Imagine the headline:
“Africa to add more renewable energy projects in 2014 than past 14 years.”
It just happened.
A new report released recently by Bloomberg New Energy Finance shows us that the world is changing very quickly. You can have a conversation today about power from the sun and wind that you could not have just 8 months ago.
Investments into wind and solar power in Ethiopia, Kenya and South Africa will reach an estimated $5.9 billion in 2014, compared to just $1 billion annual investment in the 5-year period of 2006-2011.
Why is this happening?
- We want more. Demand for electricity is growing – based both on growing populations as well as providing energy access to those without.
- It costs less than before. The cost of solar and wind power is dropping.
- More people like it. Countries around the world have taken an interest in wind, solar and geothermal power.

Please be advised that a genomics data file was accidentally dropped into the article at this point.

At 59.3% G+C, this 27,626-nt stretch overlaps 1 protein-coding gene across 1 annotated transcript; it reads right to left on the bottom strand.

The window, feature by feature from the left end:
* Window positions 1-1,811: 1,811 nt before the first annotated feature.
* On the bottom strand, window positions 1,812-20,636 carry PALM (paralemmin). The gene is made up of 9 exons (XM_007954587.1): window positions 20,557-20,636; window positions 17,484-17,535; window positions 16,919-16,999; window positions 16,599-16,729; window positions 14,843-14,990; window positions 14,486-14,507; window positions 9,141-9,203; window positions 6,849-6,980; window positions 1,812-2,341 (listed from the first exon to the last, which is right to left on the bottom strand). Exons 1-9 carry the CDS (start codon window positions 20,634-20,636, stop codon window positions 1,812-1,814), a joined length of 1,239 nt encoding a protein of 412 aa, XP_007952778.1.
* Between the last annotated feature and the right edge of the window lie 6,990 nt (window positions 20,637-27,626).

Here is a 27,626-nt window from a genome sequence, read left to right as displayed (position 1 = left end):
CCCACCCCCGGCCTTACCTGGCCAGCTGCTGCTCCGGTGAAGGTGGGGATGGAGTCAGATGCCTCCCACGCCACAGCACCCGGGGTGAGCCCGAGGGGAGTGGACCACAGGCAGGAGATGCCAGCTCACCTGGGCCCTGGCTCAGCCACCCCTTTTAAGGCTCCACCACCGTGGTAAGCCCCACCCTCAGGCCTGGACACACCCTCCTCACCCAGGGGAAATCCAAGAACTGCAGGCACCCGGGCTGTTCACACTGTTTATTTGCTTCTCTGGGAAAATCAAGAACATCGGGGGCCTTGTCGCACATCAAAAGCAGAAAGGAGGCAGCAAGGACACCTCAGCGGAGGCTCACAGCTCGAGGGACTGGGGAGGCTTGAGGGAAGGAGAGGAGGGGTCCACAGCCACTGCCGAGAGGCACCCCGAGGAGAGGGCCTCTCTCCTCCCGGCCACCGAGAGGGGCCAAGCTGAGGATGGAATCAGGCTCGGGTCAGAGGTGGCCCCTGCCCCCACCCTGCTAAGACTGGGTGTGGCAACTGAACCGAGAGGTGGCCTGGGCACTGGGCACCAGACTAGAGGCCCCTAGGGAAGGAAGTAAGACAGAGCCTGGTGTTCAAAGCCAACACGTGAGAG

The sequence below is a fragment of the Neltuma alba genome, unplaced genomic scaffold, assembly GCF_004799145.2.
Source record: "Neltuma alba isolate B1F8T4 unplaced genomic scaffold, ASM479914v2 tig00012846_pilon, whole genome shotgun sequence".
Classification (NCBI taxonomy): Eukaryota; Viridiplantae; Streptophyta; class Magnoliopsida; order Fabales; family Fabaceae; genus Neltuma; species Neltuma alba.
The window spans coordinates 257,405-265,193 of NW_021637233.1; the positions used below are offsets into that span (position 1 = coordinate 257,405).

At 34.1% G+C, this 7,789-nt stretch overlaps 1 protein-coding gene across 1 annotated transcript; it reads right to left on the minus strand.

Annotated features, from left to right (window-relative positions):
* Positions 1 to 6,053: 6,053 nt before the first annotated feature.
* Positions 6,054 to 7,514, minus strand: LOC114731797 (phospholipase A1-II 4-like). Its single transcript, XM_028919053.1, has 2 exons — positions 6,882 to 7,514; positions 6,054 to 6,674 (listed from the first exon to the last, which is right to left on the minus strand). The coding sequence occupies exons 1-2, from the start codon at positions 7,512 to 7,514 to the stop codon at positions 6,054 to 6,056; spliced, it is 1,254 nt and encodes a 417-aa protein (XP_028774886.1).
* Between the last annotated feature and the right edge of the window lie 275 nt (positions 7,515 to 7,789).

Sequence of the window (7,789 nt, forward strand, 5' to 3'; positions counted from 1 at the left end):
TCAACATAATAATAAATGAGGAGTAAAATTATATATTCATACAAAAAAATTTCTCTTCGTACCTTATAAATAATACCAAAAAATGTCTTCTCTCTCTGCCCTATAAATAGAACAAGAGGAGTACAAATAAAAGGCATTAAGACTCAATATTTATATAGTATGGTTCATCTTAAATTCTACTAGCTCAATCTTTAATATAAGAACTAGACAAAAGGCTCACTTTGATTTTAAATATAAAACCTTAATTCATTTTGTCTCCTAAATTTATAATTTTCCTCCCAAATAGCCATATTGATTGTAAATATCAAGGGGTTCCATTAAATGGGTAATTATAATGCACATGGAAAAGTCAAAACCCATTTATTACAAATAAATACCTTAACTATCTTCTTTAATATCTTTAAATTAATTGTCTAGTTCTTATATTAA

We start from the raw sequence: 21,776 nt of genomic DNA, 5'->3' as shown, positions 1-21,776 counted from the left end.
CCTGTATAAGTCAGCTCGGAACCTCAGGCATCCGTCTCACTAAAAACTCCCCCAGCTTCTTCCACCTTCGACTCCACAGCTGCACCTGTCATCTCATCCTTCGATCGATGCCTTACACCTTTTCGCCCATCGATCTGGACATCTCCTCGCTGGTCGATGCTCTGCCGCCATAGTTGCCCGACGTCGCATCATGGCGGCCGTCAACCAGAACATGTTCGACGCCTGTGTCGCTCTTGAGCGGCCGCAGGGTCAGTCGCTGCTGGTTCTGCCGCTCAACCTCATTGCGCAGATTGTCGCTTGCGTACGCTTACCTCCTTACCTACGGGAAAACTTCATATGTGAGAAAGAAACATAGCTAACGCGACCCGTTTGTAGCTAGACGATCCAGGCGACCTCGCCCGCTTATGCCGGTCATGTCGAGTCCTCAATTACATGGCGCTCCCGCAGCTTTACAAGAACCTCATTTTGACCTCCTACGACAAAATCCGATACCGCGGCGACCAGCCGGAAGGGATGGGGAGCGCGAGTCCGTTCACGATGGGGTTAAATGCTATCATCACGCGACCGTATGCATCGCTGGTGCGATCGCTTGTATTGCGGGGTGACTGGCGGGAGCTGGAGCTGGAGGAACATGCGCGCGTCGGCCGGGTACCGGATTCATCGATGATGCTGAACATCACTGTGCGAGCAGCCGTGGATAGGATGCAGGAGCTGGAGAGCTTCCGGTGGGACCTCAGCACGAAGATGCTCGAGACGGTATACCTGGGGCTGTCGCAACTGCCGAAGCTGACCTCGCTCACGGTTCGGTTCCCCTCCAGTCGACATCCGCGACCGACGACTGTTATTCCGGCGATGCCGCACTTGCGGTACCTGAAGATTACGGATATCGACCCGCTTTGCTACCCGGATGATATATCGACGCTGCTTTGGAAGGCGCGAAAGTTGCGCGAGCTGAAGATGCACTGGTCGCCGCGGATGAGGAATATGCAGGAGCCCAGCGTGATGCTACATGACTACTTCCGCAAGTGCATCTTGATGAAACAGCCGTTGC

- It can now compete. Renewable power can now be a cost-effective alternative to coal, diesel or gas.
Governments and financial institutions are choosing to finance clean, sustainable and renewable power in this time of change. Renewable energy provides a clean option for providing energy access to the 1.3 billion people around the world who have none, and is also is the core of how the world will solve climate change.
Institutions like the African Development Bank have provided loans for renewable power to enable this shift within sub-Saharan Africa.
Institutions and governments are expected by the UN Secretary General to make commitments that raise the bar on investing in renewable power and phasing out investments in coal, oil and gas as we approach the UN Climate Summit in New York on September 23.
We expect it, too.
Zoe Caron is the co-author of Global Warming for Dummies and a senior campaigner for WWF’s global investment campaign Seize Your Power. firstname.lastname@example.org